After working in the computer industry in England, Margaret Silf was trained by the Jesuits to accompany others in prayer. She is now engaged full-time in writing, facilitating retreats and days of reflection, and being a companion to others on their spiritual journeys. She is an ecumenical Christian committed to working across and beyond denominational structures. Silf is married and has one daughter. This is her first book to be published by a mainstream publisher in America; she already has an enthusiastic audience in the United Kingdom.

From the first chapter titled "Seeds of God" to the tenth chapter titled "Funnels of Love," Silf invites us to become wayfarers on the road of life in a Gospel journey of faith and prayer. She uses the Ignatian exercises as a framework for getting at the major themes in the life, death, and resurrection of Jesus Christ. This thought she once recorded in her diary sets the tone for her book: "The future is not some place we are going to but one we are creating. The paths to it are not found but made, and the making of those pathways changes both the maker and the destination." Although she has no idea who the author is, she thanks him for providing the inspiration for this "Kingdom Venture."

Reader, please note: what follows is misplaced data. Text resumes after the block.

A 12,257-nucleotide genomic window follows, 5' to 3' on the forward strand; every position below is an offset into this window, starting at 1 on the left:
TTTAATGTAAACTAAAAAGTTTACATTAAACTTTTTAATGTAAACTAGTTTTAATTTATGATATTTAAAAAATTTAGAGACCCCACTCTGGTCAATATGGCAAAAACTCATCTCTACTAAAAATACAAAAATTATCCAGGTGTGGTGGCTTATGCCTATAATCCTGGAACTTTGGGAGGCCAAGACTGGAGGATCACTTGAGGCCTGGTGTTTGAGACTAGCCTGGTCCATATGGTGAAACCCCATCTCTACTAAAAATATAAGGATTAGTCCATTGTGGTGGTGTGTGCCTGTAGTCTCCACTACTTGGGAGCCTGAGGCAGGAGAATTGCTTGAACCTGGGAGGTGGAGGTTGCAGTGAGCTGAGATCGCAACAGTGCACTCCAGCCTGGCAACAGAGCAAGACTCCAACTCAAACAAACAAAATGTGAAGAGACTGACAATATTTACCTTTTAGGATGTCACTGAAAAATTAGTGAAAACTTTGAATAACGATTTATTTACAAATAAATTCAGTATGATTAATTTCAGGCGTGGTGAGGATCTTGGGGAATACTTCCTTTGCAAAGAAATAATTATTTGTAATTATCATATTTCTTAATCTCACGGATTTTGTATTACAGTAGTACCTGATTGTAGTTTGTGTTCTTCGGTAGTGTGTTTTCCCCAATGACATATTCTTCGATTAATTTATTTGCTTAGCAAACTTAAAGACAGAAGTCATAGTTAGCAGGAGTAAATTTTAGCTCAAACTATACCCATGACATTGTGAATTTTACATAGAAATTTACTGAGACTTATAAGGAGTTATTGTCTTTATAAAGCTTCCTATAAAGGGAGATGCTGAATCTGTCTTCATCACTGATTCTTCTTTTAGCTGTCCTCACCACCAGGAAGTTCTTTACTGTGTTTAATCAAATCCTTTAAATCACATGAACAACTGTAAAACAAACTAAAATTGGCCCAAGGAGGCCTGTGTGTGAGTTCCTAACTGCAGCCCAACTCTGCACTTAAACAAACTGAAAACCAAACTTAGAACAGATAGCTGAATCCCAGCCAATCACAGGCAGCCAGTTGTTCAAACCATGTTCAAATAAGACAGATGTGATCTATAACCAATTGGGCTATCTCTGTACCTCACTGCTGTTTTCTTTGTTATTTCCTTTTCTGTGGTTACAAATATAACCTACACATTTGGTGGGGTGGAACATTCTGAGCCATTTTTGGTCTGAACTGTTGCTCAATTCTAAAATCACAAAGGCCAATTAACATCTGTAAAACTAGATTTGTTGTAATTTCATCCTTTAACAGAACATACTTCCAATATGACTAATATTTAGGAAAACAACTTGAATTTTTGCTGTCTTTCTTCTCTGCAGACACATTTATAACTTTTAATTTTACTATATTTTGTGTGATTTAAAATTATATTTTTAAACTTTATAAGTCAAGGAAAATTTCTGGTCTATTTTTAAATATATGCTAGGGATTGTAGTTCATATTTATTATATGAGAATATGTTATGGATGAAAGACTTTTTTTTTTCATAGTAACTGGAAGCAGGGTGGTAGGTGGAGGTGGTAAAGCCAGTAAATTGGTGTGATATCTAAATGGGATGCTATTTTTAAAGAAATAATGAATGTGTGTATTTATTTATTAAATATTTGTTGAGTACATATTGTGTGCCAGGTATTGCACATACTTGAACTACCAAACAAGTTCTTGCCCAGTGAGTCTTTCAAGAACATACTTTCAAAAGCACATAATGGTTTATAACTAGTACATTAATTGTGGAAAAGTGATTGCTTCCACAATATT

Silf sees Jesus as the First Cell of God's Kingdom on earth. He then 'divided' himself by giving all he had to a small band of disciples. These souls have passed on their legacies to today's Christians. The author puts it this way: "We could even call this first group of friends a 'starter kit' for the Kingdom, as a lump of leavened dough starts the next loaf going. Now, two thousand years later, the circle of the Kingdom has moved outwards unimaginably, and we are on its boundaries — called to continue that sharing and growing and spreading, each in our own way."

Whether writing about the temptations of Jesus, the call of the disciples, or the Last Supper, Silf draws us into the heart of the Gospels and the imperative that we see ourselves in these accounts. We especially like her treatment of the visit of the Magi at Jesus' birth: "The visitors 'go to see this thing which is come to pass.' They go to where Christ is being born. For us, this might be a call to go out into the world and simply allow ourselves to become aware of the very many ways in which God is coming to birth in the events and the people of our planet, whether or not we — or they — happen to think they are 'religious'."

Again and again, the author makes it clear that God is becoming incarnate in our life stories. It is not easy for most of us to accept this truth, and so we must hear it over and over until it sinks into our consciousness and starts to animate our daily deeds.

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